Working from home has more than doubled among workers who are not self-employed since 2005, according to figures from the Census Bureau. Some companies are taking the trend to an extreme by doing away with shared physical workspaces. Such arrangements can pose challenges to communication and collaboration, but companies are finding creative ways to make it work.

The bottom line on being born a royal

May 6, 2019

Prince Harry and Meghan Markle, the Duke and Duchess of Sussex, have welcomed a baby boy into the world. Being born a British royal comes with some serious, life-long perks. 

In a move that could derail Europe’s largest public infrastructure project, British Prime Minister Theresa May, battered and bruised by Brexit, is expected to leave office later this year. The multibillion dollar plan to build HS2 — a high-speed rail line linking London with the North of England — could be cancelled.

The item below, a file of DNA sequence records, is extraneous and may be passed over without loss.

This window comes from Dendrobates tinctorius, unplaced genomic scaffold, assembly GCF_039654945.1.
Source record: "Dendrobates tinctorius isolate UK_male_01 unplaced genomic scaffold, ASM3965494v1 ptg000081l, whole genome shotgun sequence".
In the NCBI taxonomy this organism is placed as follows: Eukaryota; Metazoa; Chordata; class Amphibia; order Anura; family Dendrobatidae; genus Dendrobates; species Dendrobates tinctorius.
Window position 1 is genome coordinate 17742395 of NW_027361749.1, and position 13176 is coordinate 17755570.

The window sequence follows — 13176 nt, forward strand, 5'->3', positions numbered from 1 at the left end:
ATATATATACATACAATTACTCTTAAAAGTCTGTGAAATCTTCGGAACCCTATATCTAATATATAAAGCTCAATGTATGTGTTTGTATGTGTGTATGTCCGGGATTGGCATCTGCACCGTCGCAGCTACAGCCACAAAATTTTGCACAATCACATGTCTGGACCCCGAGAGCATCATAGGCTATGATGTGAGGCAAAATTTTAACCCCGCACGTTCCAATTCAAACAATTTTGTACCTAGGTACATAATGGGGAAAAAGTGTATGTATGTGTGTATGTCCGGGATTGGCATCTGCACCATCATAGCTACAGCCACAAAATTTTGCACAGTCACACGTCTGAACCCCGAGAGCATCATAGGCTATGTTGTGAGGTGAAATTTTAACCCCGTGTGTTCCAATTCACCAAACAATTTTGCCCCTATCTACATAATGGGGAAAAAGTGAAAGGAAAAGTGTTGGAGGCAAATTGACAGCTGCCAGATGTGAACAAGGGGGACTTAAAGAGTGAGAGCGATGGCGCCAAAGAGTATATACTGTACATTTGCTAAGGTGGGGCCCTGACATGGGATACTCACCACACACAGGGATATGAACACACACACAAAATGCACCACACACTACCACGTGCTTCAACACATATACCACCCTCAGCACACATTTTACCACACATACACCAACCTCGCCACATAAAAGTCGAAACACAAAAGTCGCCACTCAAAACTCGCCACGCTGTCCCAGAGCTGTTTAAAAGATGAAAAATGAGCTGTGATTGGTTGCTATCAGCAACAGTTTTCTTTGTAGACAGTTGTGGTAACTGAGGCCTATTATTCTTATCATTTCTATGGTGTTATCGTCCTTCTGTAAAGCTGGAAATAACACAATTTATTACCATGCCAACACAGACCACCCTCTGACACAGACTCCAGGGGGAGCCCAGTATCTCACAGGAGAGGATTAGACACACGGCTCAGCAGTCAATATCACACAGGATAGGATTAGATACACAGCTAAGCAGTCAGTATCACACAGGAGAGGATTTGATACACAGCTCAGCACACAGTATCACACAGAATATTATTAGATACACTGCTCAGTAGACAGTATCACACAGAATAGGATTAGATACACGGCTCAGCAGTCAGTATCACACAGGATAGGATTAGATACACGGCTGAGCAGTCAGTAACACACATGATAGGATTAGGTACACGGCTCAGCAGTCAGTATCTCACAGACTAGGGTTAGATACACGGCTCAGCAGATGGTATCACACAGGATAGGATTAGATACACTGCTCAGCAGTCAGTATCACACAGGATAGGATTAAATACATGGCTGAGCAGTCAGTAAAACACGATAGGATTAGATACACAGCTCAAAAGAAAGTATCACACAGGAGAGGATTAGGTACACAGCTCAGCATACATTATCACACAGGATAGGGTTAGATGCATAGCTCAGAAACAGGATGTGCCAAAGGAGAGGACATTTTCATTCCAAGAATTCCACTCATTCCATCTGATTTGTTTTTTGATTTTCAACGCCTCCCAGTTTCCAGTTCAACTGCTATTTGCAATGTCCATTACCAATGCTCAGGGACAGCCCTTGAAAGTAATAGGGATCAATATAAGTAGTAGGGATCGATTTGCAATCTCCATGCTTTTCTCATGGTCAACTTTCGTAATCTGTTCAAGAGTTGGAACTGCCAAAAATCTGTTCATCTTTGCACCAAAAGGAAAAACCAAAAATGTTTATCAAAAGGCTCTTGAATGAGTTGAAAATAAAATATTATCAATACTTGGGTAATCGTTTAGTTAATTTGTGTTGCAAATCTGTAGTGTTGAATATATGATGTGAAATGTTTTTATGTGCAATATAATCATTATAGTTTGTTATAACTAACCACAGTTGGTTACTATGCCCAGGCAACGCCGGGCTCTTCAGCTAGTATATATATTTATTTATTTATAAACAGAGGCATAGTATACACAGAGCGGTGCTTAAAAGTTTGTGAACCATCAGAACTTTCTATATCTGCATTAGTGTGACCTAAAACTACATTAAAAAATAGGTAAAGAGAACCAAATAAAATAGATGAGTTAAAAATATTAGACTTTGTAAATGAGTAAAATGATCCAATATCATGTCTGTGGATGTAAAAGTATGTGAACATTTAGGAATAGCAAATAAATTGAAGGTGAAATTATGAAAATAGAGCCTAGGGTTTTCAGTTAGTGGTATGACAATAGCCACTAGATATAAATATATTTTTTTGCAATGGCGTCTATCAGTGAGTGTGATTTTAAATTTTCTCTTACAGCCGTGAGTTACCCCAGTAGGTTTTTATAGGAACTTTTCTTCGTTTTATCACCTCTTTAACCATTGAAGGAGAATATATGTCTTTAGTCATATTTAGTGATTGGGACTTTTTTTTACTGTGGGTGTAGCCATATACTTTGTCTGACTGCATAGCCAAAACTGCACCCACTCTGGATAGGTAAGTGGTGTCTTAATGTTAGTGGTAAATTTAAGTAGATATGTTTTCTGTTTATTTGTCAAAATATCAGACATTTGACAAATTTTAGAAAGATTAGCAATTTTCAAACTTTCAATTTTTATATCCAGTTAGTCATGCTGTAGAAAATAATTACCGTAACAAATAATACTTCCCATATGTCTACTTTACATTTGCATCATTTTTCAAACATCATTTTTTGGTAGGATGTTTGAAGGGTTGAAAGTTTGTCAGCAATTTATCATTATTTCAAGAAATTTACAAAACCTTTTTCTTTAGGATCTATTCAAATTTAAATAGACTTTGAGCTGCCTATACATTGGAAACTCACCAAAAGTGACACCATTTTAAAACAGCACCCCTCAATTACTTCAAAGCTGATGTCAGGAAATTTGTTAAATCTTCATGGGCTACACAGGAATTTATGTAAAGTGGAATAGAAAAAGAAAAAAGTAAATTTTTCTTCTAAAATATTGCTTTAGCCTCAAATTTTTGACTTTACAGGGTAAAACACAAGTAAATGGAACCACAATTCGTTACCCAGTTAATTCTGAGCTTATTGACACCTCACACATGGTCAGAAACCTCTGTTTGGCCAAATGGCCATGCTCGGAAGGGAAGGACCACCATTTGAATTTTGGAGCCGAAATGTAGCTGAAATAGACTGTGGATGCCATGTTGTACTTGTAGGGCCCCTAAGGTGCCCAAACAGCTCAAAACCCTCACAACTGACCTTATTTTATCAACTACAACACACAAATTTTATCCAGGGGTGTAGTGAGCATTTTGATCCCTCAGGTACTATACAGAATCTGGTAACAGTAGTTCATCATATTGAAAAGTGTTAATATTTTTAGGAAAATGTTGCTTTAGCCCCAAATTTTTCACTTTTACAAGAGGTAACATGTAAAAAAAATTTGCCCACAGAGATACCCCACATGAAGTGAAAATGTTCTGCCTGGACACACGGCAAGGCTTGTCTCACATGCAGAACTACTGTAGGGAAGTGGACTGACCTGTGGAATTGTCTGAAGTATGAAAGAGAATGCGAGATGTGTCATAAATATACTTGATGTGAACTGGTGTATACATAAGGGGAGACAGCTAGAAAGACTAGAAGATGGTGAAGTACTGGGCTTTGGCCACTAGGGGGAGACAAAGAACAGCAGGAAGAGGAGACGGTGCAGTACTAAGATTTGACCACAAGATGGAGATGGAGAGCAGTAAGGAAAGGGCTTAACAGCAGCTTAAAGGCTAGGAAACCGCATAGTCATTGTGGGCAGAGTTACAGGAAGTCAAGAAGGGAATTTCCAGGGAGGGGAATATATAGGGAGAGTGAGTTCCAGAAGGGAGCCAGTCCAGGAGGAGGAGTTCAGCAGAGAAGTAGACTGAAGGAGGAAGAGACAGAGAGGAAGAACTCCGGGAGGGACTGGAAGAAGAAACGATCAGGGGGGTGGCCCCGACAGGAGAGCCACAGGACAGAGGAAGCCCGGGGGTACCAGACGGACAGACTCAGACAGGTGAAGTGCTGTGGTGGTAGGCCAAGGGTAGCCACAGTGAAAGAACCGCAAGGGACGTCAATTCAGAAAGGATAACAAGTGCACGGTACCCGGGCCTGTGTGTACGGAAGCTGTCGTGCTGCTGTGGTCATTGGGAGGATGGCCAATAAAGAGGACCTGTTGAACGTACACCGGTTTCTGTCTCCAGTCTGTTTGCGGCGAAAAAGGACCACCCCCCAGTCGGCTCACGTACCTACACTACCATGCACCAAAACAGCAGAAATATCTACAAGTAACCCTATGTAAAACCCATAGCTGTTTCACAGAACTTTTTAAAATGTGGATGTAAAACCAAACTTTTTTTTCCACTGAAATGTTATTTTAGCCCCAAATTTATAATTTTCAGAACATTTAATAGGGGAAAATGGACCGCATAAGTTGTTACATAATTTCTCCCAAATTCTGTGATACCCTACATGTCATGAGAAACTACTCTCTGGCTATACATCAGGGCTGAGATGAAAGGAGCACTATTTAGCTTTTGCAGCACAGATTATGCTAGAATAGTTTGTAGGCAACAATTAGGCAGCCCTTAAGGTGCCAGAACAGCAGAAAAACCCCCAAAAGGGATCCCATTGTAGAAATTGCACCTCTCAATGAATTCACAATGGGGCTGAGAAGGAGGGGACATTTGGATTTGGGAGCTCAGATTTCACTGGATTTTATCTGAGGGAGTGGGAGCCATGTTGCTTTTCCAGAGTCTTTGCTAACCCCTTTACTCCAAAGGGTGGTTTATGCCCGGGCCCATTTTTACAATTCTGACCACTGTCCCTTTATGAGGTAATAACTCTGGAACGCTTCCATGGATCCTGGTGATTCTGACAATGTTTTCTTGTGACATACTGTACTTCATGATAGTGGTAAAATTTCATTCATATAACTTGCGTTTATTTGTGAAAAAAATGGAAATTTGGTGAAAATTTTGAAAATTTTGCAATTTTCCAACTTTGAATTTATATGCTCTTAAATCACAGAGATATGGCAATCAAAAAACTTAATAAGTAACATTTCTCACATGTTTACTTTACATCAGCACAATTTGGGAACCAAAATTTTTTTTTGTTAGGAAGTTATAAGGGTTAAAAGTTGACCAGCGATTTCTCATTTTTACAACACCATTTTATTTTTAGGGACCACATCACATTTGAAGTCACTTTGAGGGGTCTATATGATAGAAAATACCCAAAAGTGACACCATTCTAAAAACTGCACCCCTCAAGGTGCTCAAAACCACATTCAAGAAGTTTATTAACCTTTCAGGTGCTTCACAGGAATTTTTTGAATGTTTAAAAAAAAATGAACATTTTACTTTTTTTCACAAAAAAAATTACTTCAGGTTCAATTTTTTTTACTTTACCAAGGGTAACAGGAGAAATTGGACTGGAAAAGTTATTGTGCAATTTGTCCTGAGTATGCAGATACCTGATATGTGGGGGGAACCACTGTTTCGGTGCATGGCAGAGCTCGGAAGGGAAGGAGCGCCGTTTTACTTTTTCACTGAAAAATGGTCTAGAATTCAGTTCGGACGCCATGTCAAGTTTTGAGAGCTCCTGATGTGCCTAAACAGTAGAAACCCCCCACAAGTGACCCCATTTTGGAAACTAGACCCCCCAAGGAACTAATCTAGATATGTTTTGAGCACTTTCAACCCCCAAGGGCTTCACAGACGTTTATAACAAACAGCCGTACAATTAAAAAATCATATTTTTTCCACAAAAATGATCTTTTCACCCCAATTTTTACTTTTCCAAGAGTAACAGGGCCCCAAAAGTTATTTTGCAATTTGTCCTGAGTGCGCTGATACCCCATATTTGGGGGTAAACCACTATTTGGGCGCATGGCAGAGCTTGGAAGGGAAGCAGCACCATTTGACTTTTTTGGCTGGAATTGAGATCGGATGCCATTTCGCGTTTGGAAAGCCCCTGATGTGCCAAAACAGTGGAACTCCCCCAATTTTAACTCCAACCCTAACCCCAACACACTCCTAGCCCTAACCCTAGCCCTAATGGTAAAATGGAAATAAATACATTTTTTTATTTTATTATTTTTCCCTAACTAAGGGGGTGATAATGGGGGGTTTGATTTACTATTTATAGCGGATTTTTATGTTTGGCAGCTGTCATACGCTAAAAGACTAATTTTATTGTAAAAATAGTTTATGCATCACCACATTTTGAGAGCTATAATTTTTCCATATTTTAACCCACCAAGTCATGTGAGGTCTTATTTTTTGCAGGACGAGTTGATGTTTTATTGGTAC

Opponents of the plan have been protesting against it for almost a decade. Now, they say, victory might finally be in sight.

There are a lot of empty retail spaces across the United States looking for fresh ideas to lure in shoppers. Urban designers say it's all about offering something you can’t get online. In some cases, immigrant business owners in Texas are helping transform brick-and-mortar spaces — long abandoned by regional retailers — into marketplaces that quickly become local community hubs.  

How immigrants are revitalizing empty storefronts

May 6, 2019

President Trump threatens to increase tariffs on Chinese goods, and global markets took notice. Secretary of State Mike Pompeo heads to Finland as global politics zero in on the melting Arctic. Plus, we take a look at how immigrants are revitalizing abandoned retail spaces and creating business and community hubs through entrepreneurship.

Nations meet to discuss Arctic resources

May 6, 2019

Today in Finland, U.S. Secretary of State Mike Pompeo will speak at what’s called the Arctic Council, a forum of northern countries that meets to discuss and assess sustainable development and environmental protection in the Arctic region. With climate change, the Arctic is warming at twice the rate of the rest of the planet, and melting ice presents both economic opportunities and challenges.